Red Deer’s wastewater treatment plant is collecting a higher volume of solid human waste from the region than it can easily handle.
As the city’s sewage lagoons — the size of about six football fields — are quickly filling up with wastewater received from municipal and regional customers, city council approved on Tuesday transferring $550,000 from a reserve fund to pay contractors to spread some of these “biosolids” on farmers’ fields.
This requested amount had inadvertently been left out of the 2021-22 city budget due to an oversight.
Utilities manager Jim Jorgensen said, with an oversurplus of human solid waste to manage, Red Deer has been talking part in the Alberta Environment and Parks-approved “agriculture land application.”
This means that biosolids are being spread on farm fields to reduce fertilizer use, increase the storage of carbon in the soil, “thereby minimizing greenhouse gas (GHG) emissions to the atmosphere,” according to his report.
Council was told that biosolids are stored in settling lagoons at the wastewater treatment plant to thicken until they are ready for application.
To pay for the regular soil spreading, $450,000 was built into the city’s annual operating budget. This is needed to spread about 2,300 and 3,000 dry tonnes of biosolids per year.
But Jorgensen said treatment volumes have increased to about 5,300 dry tonnes of biosolids now produced.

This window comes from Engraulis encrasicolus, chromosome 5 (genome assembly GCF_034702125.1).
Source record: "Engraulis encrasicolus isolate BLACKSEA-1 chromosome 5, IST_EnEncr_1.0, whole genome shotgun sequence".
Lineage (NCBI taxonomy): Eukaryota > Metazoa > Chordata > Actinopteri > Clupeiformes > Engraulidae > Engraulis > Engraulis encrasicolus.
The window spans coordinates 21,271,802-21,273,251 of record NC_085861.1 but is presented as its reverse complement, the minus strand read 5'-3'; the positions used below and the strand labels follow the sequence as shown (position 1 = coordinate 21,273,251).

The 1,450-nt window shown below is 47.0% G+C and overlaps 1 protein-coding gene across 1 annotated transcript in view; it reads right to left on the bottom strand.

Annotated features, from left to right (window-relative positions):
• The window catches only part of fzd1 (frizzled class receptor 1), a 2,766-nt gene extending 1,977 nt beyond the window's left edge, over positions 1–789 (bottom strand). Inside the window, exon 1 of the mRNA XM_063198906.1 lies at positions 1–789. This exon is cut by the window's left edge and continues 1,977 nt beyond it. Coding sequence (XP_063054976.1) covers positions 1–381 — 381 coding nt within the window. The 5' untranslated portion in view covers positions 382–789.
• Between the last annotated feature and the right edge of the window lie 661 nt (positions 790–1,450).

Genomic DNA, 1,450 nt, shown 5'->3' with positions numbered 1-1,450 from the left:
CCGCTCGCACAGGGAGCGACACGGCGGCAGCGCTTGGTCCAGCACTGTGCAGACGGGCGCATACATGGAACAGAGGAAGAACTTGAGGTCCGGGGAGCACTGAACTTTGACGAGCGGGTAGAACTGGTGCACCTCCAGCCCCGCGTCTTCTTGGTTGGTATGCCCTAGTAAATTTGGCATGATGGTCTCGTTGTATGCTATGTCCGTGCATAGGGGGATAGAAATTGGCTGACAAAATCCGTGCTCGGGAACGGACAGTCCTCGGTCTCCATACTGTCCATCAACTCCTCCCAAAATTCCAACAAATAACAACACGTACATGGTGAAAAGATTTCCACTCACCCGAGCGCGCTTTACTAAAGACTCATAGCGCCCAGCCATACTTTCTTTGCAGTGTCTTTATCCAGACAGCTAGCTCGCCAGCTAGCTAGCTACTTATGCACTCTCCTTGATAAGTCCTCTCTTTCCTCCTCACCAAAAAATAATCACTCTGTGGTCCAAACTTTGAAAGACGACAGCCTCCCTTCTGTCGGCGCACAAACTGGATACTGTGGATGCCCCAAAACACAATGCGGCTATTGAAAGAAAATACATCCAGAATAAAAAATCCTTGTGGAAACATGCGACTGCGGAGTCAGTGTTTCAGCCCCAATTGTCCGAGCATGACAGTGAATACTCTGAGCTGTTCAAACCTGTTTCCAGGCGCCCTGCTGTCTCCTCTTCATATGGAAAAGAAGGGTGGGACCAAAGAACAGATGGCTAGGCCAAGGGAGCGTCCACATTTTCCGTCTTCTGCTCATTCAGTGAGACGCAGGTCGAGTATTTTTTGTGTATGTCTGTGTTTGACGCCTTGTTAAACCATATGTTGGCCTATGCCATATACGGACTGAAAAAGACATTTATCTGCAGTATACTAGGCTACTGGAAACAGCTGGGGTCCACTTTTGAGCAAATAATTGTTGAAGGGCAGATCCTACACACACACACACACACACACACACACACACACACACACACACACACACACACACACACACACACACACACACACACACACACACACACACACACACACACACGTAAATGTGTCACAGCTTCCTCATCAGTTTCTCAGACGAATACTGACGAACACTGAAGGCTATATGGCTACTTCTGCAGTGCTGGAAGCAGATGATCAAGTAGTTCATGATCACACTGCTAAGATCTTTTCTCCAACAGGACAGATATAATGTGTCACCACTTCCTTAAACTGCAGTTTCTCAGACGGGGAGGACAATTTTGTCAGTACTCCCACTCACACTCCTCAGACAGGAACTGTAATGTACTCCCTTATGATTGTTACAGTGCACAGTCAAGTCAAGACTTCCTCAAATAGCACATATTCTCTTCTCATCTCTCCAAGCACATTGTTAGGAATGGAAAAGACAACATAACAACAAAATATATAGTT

Rather than continuing to provide “one-time” funding adjustments that were granted in 2018 and 2019, council opted to roll future increases into user rates.
Starting in 2022, all users of the Red Deer’s wastewater treatment plant will have to pay 2.9 per cent more for this service. This extra $1.20 a month on the average residential ultility bill will generate, in future, the $550,000 needed yearly to spread sterlized surplus human waste on fields as a fertilizer.
Jorgensen said this will allow space to be freed up in the sewage lagoons for new wastewater from Sylvan Lake, the summer villages, Olds and Bowden, Blackfalds and Lacombe — all are now connected to Red Deer’s wastewater treatment system.
Councillor Vesna Higham asked whether this agricultural spreading will continue in future or whether more infrastructure will eventually be needed to handle it.
Jorgensen responded that all options are being studied for how to deal with the future treatment of biosolids.